Michael SmithKarl Brandstaetter


Mentor: Eric Compas 
Research: Wisconsin Water for all? Correlation of water quality with socioeconomic status in SE WI

This is important because currently water quality samples are only point samples and while there may be a different between two points, there could be further changes between points. We are using an innovative technique that hasn't really been attempted before and if it works, could help the Rock River Coalition employ new techniques in water sampling.

Liza Thies


Mentor: Lynn Gilbertson 
Research: Amusement Ride Operator Noise Exposure

Because of the lack of data in peer reviewed literature, the purpose of this research is to conduct a descriptive study investigating amusement ride operators' occupational noise exposure. One of the leading causes of noise induced hearing loss (NIHL) is occupational noise exposure. There are over 600,000 individuals who work at amusement parks in the US, according to the International Association of Amusement Parks and Attractions (IAAPA), and that is a substantial number of employees that might be at risk for NIHL. It is expected that levels of exposure will be in excess of 85 dBA, which according to OSHA would warrant the implementation of a hearing conservation program. This prediction is based on data on mechanical noise that has shown levels of 95-120 dBA (Neitzel et al., 1999; Nielsen, 1995). The data collected has the potential to inform employees, employers, and regulators on best practices for hearing health protection in the amusement ride industry.

Katherine Yetter


Mentor: Dr. Giuliana Miolo 
Research: Strengthening Engagement Between Generations through Storytelling

For my research project my mentor and I are researching intergenerational relationships through different types of storytelling, and compare engagement levels between the two generations. Through the Research Apprenticeship Program I assisted four senior undergraduate researchers on their project under the advisement of Dr. Giuliana Miolo. While assisting on their project, I learned the importance of intergenerational relationships and saw there was need for improvement within existing programs. My project deals with finding the best form of interaction between preschool aged children and older adults. I will be comparing the presentation of personal narratives from the older adult's lives, and the reading of children's books to test my hypothesis that there will be increased levels of engagement from the personal narratives. Through this research project I hope to diminish stereotypes against the older adults, and find a more effective pathway for communication between the two generations.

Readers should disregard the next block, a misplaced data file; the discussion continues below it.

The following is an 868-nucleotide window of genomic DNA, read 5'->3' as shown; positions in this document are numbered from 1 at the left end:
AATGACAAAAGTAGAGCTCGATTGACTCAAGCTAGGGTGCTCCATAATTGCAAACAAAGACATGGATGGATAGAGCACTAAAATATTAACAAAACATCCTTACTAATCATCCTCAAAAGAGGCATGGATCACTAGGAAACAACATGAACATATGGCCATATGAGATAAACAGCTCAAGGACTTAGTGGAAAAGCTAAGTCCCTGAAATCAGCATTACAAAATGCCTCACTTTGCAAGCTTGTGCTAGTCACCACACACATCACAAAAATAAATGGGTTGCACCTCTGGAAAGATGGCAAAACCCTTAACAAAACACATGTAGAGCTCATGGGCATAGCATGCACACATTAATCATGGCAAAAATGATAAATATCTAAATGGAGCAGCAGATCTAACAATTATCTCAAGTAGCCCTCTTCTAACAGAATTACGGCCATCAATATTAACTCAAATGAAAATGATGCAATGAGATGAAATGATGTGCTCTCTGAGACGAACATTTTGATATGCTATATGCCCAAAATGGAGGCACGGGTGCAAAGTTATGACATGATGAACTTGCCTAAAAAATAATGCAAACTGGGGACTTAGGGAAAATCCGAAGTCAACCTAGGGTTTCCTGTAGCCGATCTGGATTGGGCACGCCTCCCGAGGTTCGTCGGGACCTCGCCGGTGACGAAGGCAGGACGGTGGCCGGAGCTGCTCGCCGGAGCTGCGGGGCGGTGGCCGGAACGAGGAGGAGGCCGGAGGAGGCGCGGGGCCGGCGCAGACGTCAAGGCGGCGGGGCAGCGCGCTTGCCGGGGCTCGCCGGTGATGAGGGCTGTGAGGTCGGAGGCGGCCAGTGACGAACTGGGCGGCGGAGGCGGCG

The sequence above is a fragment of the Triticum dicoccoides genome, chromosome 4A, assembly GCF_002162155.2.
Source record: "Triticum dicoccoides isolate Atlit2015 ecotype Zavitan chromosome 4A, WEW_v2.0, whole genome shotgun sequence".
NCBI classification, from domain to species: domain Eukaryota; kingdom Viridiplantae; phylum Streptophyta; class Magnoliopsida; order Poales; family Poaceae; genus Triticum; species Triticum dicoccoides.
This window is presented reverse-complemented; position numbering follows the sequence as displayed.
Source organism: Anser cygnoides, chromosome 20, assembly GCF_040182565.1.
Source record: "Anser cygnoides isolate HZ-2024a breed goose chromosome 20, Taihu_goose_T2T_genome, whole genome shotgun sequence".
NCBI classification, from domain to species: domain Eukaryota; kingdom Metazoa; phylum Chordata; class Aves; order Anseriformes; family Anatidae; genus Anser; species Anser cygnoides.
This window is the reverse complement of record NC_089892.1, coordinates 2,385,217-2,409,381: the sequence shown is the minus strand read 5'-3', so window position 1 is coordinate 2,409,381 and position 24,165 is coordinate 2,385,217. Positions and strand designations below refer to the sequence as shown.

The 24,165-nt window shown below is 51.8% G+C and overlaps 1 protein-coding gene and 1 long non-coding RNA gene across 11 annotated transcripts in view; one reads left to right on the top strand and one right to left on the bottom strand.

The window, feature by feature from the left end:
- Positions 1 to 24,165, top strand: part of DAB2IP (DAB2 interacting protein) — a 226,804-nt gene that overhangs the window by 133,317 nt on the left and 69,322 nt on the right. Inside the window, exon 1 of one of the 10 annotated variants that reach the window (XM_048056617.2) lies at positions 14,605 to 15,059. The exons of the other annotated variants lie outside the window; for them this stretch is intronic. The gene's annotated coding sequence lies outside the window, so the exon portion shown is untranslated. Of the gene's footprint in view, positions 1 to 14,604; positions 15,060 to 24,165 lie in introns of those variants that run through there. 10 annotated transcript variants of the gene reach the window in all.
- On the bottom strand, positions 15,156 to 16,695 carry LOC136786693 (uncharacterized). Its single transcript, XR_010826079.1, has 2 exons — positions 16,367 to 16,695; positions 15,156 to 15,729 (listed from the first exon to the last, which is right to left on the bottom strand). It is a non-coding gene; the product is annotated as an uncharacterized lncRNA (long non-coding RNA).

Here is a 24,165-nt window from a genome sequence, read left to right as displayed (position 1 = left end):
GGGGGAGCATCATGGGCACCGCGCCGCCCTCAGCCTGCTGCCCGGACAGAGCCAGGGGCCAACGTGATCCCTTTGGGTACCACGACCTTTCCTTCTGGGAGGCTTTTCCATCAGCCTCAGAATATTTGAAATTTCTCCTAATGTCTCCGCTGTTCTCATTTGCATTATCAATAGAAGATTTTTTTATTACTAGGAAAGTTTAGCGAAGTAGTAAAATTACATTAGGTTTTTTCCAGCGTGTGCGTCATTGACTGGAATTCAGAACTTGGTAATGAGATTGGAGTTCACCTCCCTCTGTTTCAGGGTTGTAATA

Alissa Zawacki


Mentor: Sarah Hessenauer 
Research: Coping Strategies in the Helping Profession

The goal of this research is to determine what coping strategies social workers and psychologists use in the workplace and what strategies are provided to them by their administrators. Stress and burnout are something that affects those working in the helping profession, social workers and psychologists, on a daily basis (Cole, Craigen, & Cowan, 2014; Thomas, Kohli & Jong, 2014). Research has been done to evaluate the impact of stress on the body (Davis, 2000), however, very little research has been done to evaluate the strategies used to cope with this stress, particularly the coping strategies used in human service agencies. We will begin by holding individual interviews with administrators, and focus groups with employees, of human resource agencies in order to examine both individual coping methods and provided organizational coping methods. From that information we will build questionnaires to be sent out to the two different groups, searching for the methods effectively being used to cope with stress in the workplace. Interestingly, despite the vast amount of research proving those in the helping profession are experiencing stress, minimal literature and research on coping exists. Therefore, this research is very important. It will help social workers, psychologists, and other helping professionals learn effective ways to cope with stress in order to prevent burnout.